In addition the bank has launched a £100 billion scheme to offer cheaper financing, the purpose being to enable banks to lend to more small businesses, whilst protecting their own profit margins. For many business owners, this could mean there’s never been a better time to take out a business loan.

Don’t take anything for granted

As indicated above, the effect of the new low interest rate on individuals and families will vary. Certainly the lower rates will benefit homeowners who have tracker mortgages, which are mortgages in which the repayment rate tracks underlying interest rates. For example, if you have a £200,000 repayment loan on a tracker mortgage, your monthly payment could decrease by £24.16 or, if it is an interest-only loan, by £41.66.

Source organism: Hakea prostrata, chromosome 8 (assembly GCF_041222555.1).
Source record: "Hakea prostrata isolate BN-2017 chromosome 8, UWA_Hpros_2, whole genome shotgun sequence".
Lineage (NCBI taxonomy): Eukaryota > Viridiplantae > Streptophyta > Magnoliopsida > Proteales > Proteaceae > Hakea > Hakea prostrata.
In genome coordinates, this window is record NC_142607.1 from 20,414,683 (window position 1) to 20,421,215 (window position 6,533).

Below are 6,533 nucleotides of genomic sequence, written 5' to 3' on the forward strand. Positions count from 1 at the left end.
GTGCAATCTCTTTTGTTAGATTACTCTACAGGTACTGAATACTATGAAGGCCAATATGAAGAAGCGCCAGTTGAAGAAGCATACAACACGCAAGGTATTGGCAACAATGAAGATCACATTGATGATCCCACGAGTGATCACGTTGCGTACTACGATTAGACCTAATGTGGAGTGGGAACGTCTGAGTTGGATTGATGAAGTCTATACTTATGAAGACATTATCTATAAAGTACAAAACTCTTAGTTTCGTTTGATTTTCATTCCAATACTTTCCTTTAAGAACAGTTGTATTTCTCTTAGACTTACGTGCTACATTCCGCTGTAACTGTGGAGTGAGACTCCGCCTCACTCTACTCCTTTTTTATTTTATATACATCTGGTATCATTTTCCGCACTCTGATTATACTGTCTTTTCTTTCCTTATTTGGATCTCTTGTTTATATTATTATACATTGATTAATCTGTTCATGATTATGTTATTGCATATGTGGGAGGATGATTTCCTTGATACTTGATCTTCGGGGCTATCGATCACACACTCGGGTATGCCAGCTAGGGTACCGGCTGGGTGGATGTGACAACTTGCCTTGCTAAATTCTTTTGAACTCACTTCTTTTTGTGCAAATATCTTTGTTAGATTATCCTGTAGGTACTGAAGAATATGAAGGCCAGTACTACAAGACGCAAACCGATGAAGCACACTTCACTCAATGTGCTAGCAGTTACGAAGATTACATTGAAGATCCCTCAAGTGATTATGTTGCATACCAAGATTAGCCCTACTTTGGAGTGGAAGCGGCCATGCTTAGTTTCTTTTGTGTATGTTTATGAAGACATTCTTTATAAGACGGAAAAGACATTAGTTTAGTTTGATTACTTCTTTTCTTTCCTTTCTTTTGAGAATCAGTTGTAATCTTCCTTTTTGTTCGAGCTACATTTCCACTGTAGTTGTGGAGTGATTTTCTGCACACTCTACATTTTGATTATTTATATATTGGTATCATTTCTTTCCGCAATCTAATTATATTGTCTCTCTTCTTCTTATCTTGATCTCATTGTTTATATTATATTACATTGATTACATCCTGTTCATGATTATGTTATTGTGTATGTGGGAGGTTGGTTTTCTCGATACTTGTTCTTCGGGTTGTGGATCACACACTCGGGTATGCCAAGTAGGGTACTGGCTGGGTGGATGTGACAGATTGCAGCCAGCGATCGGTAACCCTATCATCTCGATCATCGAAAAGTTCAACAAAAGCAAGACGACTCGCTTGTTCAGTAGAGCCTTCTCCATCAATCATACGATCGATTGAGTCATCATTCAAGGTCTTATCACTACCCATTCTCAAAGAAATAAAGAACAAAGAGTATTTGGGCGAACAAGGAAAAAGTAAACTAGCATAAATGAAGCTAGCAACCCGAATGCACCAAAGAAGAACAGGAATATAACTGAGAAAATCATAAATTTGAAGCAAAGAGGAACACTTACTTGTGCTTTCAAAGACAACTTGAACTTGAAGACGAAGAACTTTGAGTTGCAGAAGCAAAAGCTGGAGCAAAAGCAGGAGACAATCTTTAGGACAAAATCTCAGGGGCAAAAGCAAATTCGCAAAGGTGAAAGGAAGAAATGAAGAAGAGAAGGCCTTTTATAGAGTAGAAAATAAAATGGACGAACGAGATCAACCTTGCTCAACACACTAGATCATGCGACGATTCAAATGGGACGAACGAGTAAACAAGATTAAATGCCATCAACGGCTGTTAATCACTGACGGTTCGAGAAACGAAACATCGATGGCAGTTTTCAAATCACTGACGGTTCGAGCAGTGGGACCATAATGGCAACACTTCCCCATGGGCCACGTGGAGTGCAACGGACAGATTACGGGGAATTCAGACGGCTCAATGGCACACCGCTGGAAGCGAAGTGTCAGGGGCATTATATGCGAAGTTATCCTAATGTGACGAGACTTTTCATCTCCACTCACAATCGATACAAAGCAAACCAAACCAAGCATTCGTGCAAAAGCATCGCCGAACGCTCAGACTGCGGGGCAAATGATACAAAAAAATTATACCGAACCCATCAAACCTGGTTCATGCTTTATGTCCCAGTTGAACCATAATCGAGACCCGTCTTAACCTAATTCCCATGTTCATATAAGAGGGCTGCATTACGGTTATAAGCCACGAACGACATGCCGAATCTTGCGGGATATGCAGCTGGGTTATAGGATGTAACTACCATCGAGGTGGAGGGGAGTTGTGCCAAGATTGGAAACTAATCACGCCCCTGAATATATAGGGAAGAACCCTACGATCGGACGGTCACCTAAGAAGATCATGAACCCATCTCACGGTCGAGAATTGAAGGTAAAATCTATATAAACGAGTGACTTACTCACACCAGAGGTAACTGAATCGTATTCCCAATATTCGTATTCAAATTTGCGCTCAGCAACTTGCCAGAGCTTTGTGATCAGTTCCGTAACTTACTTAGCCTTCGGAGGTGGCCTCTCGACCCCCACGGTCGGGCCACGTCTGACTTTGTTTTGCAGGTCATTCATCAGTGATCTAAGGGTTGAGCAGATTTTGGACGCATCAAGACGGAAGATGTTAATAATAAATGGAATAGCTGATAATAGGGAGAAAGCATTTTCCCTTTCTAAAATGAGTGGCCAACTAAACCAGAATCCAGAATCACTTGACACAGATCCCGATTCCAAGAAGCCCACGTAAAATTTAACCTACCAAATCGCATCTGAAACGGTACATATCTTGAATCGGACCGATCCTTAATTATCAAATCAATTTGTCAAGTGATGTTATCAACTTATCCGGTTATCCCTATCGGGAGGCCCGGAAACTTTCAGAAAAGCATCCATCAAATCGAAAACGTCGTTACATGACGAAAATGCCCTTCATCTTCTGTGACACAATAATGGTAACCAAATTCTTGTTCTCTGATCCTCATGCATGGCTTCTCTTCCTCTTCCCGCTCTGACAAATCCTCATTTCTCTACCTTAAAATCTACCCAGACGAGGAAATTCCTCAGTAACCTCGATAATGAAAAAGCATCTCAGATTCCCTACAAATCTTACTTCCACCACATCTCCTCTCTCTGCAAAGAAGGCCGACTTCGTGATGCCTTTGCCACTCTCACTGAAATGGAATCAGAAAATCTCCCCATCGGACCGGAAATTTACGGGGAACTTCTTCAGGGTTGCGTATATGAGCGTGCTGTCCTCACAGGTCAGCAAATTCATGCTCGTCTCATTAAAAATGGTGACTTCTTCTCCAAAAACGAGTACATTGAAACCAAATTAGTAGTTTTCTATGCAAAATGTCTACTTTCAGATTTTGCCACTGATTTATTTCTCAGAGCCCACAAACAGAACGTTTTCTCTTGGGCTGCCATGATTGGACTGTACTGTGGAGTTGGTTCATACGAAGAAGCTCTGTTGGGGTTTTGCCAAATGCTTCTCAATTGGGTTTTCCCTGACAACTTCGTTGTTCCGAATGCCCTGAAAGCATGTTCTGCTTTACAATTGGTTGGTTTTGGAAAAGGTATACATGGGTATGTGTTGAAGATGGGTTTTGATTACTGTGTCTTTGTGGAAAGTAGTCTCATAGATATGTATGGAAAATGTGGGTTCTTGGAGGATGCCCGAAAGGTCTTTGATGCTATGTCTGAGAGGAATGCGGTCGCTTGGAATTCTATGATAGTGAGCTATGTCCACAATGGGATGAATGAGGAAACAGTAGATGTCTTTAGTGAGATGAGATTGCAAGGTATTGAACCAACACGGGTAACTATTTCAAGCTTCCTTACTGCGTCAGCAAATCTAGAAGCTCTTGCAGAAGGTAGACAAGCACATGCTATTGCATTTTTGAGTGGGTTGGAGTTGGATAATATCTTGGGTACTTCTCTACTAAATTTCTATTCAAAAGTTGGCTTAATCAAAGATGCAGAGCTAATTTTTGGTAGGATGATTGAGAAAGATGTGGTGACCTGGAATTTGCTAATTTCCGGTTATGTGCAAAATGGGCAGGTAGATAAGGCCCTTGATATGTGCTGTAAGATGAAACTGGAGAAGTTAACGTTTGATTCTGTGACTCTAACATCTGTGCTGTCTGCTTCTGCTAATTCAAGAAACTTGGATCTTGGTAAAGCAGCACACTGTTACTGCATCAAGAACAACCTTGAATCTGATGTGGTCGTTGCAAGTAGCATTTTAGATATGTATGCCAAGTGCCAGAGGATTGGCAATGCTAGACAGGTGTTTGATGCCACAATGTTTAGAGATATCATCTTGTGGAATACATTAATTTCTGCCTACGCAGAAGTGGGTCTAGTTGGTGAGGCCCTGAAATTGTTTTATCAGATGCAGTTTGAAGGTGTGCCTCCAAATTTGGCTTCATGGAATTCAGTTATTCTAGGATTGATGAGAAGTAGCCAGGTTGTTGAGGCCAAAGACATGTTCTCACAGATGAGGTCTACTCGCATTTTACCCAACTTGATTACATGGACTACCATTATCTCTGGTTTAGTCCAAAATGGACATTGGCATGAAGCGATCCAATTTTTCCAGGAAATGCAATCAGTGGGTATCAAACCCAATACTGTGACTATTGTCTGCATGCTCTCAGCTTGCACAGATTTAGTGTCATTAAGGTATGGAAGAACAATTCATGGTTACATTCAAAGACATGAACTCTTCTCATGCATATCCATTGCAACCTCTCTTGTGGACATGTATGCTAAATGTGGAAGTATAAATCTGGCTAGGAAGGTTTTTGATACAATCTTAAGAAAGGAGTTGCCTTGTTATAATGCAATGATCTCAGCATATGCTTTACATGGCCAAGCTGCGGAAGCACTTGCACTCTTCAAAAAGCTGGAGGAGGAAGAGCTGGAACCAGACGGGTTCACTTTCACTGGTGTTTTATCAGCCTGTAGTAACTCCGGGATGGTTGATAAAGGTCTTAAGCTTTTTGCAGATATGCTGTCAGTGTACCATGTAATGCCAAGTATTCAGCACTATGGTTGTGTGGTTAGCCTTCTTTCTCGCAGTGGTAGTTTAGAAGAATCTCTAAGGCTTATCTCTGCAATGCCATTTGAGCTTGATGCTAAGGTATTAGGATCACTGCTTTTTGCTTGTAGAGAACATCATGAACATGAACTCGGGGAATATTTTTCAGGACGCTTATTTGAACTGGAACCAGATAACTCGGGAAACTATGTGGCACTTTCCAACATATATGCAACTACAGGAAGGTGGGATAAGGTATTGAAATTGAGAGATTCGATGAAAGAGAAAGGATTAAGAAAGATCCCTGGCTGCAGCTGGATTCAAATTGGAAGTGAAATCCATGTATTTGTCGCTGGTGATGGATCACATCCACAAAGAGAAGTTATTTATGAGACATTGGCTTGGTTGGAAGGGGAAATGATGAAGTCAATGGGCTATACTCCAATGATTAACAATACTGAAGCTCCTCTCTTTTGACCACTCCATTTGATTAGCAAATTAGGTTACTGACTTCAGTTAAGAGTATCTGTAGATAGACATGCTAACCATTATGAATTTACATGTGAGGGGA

But as is the case with any contract, the devil may be in the small print, so be sure to review your contract with care (and a magnifying glass if need be). Some lenders have declared that they will not reduce rates beyond a certain level, and others use a rate that may not be congruent with that of the Bank of England. As well, more than half of the home loans in the UK are on fixed rates for a set term, and many of those homeowners will not benefit for a while. Even so, many mortgage holders as well as prospective homebuyers will realise a benefit from the new low rate.